Just a few weeks before the 1966 World Cup, which was held in England, the Jules Rimet Trophy was allegedly stolen from a guarded and secure Postage Stamp exhibition
From the BBC News archive:-
“1966: Football’s World Cup stolen!
The football World Cup has been stolen while on exhibition at Central Hall in Westminster, London. The £30,000 solid gold Jules Rimet trophy disappeared while a church service was taking place in another part of the building.
Thieves removed the cup from the “Sport with Stamps” display at the Stampex exhibition, but stamps worth £3m were left behind.
At least two guards were in the hall at the time of the theft. Alsa-Guard, the security firm at the exhibition, was not available for comment.”
This story is laughable, if one was to examine the evidence.
1. The Jules Rimet trophy, made out of solid gold and then worth £30,000, was stolen from an exhibition from Central Hall in Westminster, London – right from under the noses two security guards who were being paid to guard it!
2. While the trophy was stolen, thieves inexplicably decided to leave behind a stamp collection worth £3,000,000. Simple maths means that the stamps were worth 100x more than the trophy. Why take the instantly recognisable trophy worth just 1% that of a stamp collection that would have been far easier to break up and sell on? What would you do?
Would you be happy stealing a £30,000 trophy that you’d have to go to the trouble of melting down when you could have a cool £3,000,000 instead, in handy, manageable stamps?
No, I thought not.
3. Though the FA had allegedly received demands for money for the safe return of the trophy, it was found a week later by a dog called Pickles, hidden under a bush in Beulah Hill, South London. Does anyone believe that an enterprising thief would risk being spotted or arrested by two security guards when stealing the trophy, make demands for cash to the FA for a week, then simply leave £30,000 of solid gold underneath a bush for some hapless dog to discover by ‘accident?’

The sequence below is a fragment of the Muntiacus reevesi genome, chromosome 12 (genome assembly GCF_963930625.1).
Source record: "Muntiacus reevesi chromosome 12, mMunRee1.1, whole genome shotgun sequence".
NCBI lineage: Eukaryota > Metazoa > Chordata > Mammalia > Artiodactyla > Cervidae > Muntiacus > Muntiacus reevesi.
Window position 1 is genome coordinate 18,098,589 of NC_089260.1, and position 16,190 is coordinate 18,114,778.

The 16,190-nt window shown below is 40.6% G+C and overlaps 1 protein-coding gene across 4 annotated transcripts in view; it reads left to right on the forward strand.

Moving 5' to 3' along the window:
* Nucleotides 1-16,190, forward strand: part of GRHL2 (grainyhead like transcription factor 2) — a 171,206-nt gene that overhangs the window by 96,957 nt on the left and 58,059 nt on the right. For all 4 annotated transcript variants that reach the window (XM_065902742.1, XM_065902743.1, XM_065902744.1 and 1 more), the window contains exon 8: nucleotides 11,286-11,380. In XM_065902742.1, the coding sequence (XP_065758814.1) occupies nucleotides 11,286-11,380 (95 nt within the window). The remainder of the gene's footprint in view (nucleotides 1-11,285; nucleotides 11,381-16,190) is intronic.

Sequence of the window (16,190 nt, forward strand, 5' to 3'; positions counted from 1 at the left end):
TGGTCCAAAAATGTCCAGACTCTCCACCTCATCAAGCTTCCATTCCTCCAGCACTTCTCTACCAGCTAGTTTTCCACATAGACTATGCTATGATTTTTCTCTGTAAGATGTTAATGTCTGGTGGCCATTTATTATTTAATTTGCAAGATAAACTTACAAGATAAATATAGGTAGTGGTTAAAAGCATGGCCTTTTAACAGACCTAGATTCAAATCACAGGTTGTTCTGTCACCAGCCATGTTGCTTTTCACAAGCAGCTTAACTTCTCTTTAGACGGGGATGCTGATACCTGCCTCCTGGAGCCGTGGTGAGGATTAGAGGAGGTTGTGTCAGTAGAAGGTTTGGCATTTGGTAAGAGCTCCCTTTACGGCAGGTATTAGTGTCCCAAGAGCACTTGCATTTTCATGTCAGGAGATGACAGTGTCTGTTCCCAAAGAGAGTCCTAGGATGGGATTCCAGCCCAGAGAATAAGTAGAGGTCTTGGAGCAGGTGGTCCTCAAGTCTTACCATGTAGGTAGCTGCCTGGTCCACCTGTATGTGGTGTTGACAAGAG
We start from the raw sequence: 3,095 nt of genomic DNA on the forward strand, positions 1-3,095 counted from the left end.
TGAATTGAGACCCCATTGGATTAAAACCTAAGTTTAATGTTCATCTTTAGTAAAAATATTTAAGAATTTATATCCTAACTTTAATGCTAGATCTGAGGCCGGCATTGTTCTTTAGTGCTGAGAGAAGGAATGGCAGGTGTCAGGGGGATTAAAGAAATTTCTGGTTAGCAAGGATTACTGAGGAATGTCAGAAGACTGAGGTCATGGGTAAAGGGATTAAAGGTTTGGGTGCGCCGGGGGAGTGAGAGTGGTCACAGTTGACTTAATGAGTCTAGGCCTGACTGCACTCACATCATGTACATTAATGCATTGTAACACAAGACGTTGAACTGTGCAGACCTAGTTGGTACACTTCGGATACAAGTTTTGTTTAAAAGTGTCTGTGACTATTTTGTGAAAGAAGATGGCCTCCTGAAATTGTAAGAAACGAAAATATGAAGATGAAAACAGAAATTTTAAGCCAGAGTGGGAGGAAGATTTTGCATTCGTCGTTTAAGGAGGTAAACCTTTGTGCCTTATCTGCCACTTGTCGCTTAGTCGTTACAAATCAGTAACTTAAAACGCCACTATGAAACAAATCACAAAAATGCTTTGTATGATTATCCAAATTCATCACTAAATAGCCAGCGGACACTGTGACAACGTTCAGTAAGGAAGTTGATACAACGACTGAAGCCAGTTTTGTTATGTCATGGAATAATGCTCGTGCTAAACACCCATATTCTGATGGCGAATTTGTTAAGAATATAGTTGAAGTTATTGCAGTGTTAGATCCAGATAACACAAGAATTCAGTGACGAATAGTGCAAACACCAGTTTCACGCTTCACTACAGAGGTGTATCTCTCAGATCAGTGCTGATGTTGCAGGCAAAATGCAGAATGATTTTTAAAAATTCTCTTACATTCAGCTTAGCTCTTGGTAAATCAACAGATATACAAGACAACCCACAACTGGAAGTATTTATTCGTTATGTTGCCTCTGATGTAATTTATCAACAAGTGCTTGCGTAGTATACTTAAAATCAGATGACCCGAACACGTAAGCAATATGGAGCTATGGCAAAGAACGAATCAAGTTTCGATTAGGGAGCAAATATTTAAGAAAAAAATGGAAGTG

So here is an alternative theory.
The FA faked the theft of the trophy in order to raise interest in a competition that had failed to capture the imagination of the English public (ticket sales were very poor prior to the theft). They also wanted to instil a sense of national pride in the trophy. This would create feelings of ownership among England fans.
They would consider the trophy theirs before they even kicked a ball in anger.
It was all part of pre-conditioning to make the gullible English think they already owned the trophy.
England’s 1966 World Cup triumph nearly proved a diplomatic disaster as the belief that the tournament was an “Anglo-German fix” provoked anti-British demonstrations across Latin America, according to confidential Foreign Office files recently released.
The Football Association became alarmed that Britain’s “fair play” image abroad could be seriously damaged after the Wembley victory led to howls of outrage from defeated countries around the world.
“No one has ever satisfactorily explained what the trophy was doing under a bush wrapped in a copy of the Daily Mirror, and why David Corbett received a reward of £5,000, which was a huge sum, the equivalent of over £250,000 today. Pickles became an overnight national hero.
I am surprised that he wasn’t in the BBC top one hundred greatest Britons.
But some have said that the trophy was cursed and within weeks of the cup’s recovery and in a remarkable instance of bad luck, Pickles choked to death when he caught his lead in the bough of a fallen tree while chasing a cat.”
NOTE: And being Welsh, I must admit it does give me a certain sense of pleasure that the English Football Team had to resort to blatantly cheating in order to gain the only notable trophy they have ever come close to winning!